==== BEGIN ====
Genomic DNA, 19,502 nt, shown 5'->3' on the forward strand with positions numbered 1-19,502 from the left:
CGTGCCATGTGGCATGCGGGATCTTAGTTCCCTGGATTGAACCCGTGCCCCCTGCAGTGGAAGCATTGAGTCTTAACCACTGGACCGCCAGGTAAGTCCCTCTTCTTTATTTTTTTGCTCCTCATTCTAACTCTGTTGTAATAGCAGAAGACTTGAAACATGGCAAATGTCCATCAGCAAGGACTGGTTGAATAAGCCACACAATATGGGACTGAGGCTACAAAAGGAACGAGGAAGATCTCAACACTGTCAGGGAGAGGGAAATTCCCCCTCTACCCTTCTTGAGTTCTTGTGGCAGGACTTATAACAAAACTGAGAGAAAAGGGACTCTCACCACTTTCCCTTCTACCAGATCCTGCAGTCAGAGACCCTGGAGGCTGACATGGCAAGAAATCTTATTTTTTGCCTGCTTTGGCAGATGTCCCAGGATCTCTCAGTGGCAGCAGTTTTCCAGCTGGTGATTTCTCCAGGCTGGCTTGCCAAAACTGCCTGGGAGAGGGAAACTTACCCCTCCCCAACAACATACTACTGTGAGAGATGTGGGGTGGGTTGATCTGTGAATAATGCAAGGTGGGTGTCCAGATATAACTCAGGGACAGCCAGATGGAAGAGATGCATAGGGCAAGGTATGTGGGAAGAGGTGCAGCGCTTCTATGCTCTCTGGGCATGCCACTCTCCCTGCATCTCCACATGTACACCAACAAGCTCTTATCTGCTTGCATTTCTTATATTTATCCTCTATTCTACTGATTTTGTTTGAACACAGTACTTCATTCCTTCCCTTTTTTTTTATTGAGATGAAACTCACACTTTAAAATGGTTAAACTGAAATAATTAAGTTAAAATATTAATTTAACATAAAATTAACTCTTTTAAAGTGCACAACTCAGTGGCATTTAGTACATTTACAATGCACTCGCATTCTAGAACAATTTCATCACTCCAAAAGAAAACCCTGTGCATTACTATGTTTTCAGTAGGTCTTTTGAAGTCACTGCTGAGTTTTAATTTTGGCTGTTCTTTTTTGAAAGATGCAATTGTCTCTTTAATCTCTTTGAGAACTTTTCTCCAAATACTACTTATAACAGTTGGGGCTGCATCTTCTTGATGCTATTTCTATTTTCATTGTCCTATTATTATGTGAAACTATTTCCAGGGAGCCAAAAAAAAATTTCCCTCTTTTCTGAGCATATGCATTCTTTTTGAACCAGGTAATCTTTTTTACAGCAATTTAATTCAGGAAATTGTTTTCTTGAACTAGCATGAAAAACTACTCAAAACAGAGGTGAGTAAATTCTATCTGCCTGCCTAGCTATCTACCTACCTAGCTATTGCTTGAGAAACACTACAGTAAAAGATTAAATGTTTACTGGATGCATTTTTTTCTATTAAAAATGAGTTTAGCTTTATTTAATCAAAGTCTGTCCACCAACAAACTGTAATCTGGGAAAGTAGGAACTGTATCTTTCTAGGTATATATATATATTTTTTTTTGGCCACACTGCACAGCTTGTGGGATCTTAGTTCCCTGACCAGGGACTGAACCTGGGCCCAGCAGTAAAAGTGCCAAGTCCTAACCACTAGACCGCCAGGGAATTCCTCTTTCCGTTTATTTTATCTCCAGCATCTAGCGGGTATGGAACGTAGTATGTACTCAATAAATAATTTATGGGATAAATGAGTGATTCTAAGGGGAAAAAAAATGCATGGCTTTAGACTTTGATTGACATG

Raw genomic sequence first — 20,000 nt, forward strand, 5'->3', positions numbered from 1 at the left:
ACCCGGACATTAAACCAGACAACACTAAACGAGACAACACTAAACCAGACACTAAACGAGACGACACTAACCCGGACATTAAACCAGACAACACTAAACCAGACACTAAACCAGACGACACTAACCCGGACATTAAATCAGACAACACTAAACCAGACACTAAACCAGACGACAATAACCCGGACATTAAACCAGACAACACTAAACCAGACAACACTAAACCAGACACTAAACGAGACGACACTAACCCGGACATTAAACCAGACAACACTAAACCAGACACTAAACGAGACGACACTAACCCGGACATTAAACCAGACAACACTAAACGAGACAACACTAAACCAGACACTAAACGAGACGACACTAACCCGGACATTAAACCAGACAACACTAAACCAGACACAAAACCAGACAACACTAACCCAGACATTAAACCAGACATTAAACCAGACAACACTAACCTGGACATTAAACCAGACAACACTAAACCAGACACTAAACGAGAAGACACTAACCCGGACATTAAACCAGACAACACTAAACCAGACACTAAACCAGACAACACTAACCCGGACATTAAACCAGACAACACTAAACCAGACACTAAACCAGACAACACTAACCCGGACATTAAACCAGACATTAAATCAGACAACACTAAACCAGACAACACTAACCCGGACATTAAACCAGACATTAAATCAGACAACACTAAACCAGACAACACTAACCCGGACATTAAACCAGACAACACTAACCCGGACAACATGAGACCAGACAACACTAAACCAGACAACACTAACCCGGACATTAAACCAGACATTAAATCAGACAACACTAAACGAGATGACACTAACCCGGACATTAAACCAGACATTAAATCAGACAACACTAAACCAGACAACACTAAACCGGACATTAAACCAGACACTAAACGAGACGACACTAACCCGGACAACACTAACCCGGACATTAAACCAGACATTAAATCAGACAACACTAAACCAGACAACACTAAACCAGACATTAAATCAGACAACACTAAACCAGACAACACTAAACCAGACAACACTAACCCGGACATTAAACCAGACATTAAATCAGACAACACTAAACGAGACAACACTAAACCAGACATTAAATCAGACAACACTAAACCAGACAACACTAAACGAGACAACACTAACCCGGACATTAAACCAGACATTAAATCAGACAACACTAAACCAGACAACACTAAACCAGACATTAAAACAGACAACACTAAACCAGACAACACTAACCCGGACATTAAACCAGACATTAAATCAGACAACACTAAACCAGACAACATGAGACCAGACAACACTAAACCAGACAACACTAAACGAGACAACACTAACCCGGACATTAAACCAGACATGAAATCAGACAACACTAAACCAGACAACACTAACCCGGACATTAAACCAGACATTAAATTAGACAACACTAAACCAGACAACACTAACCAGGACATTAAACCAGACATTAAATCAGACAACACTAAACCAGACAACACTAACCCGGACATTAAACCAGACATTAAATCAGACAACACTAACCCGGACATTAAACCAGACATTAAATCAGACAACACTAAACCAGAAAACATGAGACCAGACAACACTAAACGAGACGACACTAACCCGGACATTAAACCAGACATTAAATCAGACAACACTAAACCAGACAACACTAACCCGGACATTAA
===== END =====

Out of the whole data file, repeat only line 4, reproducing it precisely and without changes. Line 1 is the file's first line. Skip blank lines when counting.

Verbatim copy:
ACCCGGACATTAAACCAGACAACACTAAACGAGACAACACTAAACCAGACACTAAACGAGACGACACTAACCCGGACATTAAACCAGACAACACTAAACCAGACACTAAACCAGACGACACTAACCCGGACATTAAATCAGACAACACTAAACCAGACACTAAACCAGACGACAATAACCCGGACATTAAACCAGACAACACTAAACCAGACAACACTAAACCAGACACTAAACGAGACGACACTAACCCGGACATTAAACCAGACAACACTAAACCAGACACTAAACGAGACGACACTAACCCGGACATTAAACCAGACAACACTAAACGAGACAACACTAAACCAGACACTAAACGAGACGACACTAACCCGGACATTAAACCAGACAACACTAAACCAGACACAAAACCAGACAACACTAACCCAGACATTAAACCAGACATTAAACCAGACAACACTAACCTGGACATTAAACCAGACAACACTAAACCAGACACTAAACGAGAAGACACTAACCCGGACATTAAACCAGACAACACTAAACCAGACACTAAACCAGACAACACTAACCCGGACATTAAACCAGACAACACTAAACCAGACACTAAACCAGACAACACTAACCCGGACATTAAACCAGACATTAAATCAGACAACACTAAACCAGACAACACTAACCCGGACATTAAACCAGACATTAAATCAGACAACACTAAACCAGACAACACTAACCCGGACATTAAACCAGACAACACTAACCCGGACAACATGAGACCAGACAACACTAAACCAGACAACACTAACCCGGACATTAAACCAGACATTAAATCAGACAACACTAAACGAGATGACACTAACCCGGACATTAAACCAGACATTAAATCAGACAACACTAAACCAGACAACACTAAACCGGACATTAAACCAGACACTAAACGAGACGACACTAACCCGGACAACACTAACCCGGACATTAAACCAGACATTAAATCAGACAACACTAAACCAGACAACACTAAACCAGACATTAAATCAGACAACACTAAACCAGACAACACTAAACCAGACAACACTAACCCGGACATTAAACCAGACATTAAATCAGACAACACTAAACGAGACAACACTAAACCAGACATTAAATCAGACAACACTAAACCAGACAACACTAAACGAGACAACACTAACCCGGACATTAAACCAGACATTAAATCAGACAACACTAAACCAGACAACACTAAACCAGACATTAAAACAGACAACACTAAACCAGACAACACTAACCCGGACATTAAACCAGACATTAAATCAGACAACACTAAACCAGACAACATGAGACCAGACAACACTAAACCAGACAACACTAAACGAGACAACACTAACCCGGACATTAAACCAGACATGAAATCAGACAACACTAAACCAGACAACACTAACCCGGACATTAAACCAGACATTAAATTAGACAACACTAAACCAGACAACACTAACCAGGACATTAAACCAGACATTAAATCAGACAACACTAAACCAGACAACACTAACCCGGACATTAAACCAGACATTAAATCAGACAACACTAACCCGGACATTAAACCAGACATTAAATCAGACAACACTAAACCAGAAAACATGAGACCAGACAACACTAAACGAGACGACACTAACCCGGACATTAAACCAGACATTAAATCAGACAACACTAAACCAGACAACACTAACCCGGACATTAA